Harris said the event is pet-friendly as well, “because pets are our family.”

There will be games and puppy pools for dogs as well as doggie adoptions, Nobles said.

She said the day would be a lot of fun but asked people to participate because the need is greater than ever.

“With the growth in the number of newly-infected people in Dallas County who need help in this economy, we’re seeing people who never would ask but must,” she said.

Next year, Nobles said, she would like to see LifeWalk return to Oak Lawn, but new city regulations for events may change those plans. Among the events changing plans this year because of the city involved Lone Star Ride.

Last year, Lone Star Riders participated in LifeWalk on bike. This year, city regulations banned bikes from walks so LSR riders who participate will have to walk.

Green was thinking about bigger plans for future LifeWalks. Other cities that raise more money stage longer walks. He said he’d love to use the new Downtown Deck Park that should be completed next year and dreamed of seeing LifeWalkers crossing the new suspension bridge that should be open in March 2012.

This article appeared in the Dallas Voice print edition September 30, 2011.

—  Michael Stephens

Pride 2011 • The mom of Caven Enterprises

Chris-B.1-cropped

From cooking Thanksgiving dinner for Daire Center clients to heading up the team that builds the Caven parade float, parade co-grand marshal Chris Bengston has been a force behind the scenes of the community for 26 years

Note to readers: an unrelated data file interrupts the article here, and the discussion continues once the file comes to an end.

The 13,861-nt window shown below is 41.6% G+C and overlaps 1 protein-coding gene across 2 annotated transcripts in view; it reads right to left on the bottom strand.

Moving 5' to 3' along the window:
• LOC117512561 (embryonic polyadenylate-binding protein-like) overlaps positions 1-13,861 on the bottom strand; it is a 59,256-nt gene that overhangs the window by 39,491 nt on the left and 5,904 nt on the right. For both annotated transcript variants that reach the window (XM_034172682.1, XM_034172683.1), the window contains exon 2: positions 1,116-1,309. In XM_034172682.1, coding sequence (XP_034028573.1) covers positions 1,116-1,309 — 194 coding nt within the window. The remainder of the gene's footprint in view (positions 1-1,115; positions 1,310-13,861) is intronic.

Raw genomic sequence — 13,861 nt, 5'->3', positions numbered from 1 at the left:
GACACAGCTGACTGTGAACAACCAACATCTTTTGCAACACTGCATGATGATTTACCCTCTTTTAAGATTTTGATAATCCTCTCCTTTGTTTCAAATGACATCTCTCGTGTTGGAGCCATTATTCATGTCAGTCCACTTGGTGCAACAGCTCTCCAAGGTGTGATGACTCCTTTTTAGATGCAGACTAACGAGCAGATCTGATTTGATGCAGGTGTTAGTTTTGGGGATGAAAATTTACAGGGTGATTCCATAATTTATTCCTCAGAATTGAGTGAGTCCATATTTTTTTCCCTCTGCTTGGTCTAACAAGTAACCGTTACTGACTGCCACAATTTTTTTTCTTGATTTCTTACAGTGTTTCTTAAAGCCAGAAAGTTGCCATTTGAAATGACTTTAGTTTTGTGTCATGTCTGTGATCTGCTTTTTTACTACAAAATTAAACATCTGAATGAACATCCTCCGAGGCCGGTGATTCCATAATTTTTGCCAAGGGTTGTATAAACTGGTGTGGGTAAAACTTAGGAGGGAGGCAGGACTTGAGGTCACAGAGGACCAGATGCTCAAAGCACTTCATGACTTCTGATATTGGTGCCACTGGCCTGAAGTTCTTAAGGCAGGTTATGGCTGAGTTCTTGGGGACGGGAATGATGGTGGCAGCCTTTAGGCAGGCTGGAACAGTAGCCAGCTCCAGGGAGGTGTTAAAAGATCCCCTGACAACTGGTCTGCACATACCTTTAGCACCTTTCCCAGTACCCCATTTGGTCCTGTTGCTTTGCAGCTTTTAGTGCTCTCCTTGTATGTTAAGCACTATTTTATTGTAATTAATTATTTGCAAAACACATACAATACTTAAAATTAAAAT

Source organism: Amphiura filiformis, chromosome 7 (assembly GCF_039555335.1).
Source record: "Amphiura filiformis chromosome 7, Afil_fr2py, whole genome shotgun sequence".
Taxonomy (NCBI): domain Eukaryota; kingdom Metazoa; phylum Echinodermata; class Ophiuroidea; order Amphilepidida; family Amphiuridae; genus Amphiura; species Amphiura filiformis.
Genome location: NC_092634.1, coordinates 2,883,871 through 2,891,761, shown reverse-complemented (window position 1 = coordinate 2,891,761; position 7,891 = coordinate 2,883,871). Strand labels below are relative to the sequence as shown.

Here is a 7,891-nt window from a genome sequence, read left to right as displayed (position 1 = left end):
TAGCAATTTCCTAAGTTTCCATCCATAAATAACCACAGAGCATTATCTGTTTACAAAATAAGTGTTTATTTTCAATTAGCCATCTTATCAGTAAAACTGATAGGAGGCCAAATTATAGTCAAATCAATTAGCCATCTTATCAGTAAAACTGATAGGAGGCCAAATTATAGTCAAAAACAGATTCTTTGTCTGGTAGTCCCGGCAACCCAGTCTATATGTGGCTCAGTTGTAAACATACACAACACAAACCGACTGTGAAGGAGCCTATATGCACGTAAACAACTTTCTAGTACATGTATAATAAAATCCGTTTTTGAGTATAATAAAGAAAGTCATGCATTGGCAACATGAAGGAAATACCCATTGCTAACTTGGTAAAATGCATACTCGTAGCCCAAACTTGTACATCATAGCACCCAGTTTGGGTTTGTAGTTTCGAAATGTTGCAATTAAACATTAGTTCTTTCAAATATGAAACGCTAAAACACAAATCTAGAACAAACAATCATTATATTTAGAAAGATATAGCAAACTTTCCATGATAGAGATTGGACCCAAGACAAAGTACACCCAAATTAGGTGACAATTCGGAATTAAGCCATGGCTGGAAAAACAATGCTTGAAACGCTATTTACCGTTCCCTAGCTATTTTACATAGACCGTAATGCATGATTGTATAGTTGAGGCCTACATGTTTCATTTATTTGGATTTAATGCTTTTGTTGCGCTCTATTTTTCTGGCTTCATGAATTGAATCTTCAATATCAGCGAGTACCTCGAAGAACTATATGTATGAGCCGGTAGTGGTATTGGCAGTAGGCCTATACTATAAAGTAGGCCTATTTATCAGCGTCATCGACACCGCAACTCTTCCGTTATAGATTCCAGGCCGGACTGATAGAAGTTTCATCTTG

DAVID TAFFET  |  Staff Writer
taffet@dallasvoice.com

GRAND MARSHAL

When Caven Enterprises’ Chris Bengston saw the list of people nominated for grand marshal of Dallas’ 2011 Alan Ross Texas Freedom Parade, her name was not on it. And she wasn’t at the Dallas Tavern Guild meeting where her name was added.

So when Caven Enterprises President Gregg Kilhoffer called her to come back to the office, she had no idea what was going on.

When Kilhoffer called, he told her that there was an incident at one of the bars and her name was involved. So Bengston ran back to the office as quickly as possible, frantically trying to figure out what she had done.

Actually, everyone at Caven Enterprises just wanted to see her face when she found out that she would be one of this year’s Pride parade grand marshals.

What they saw there on her face was shock.

To Bengston, all of the events she planned and dinners she cooked and money she raised for practically every organization in the city over the years was just something she always did out of love for the community.

“I guess people were paying attention to what I was doing,” she said, still incredulous that she would have been named to lead the parade.
Kilhoffer calls Bengston the company’s mom.

Before moving to Dallas, Bengston was married. Her husband served in the Army and went to Vietnam.

“When he came back, things didn’t work out,”she said, adding that she just never remarried.

“That’s just the way things worked out,” she said.

But when she was in her 40s, Bengston became pregnant, even though, she said, “I wasn’t supposed to be able to get pregnant.”

Her son, Alex, was the first Caven baby. He’s now a sophomore at Texas State University in San Marcos.

But while Alex was the first Caven baby, he wasn’t the last.

“What’s neat,” Bengston said, “are the number of employees with children now.”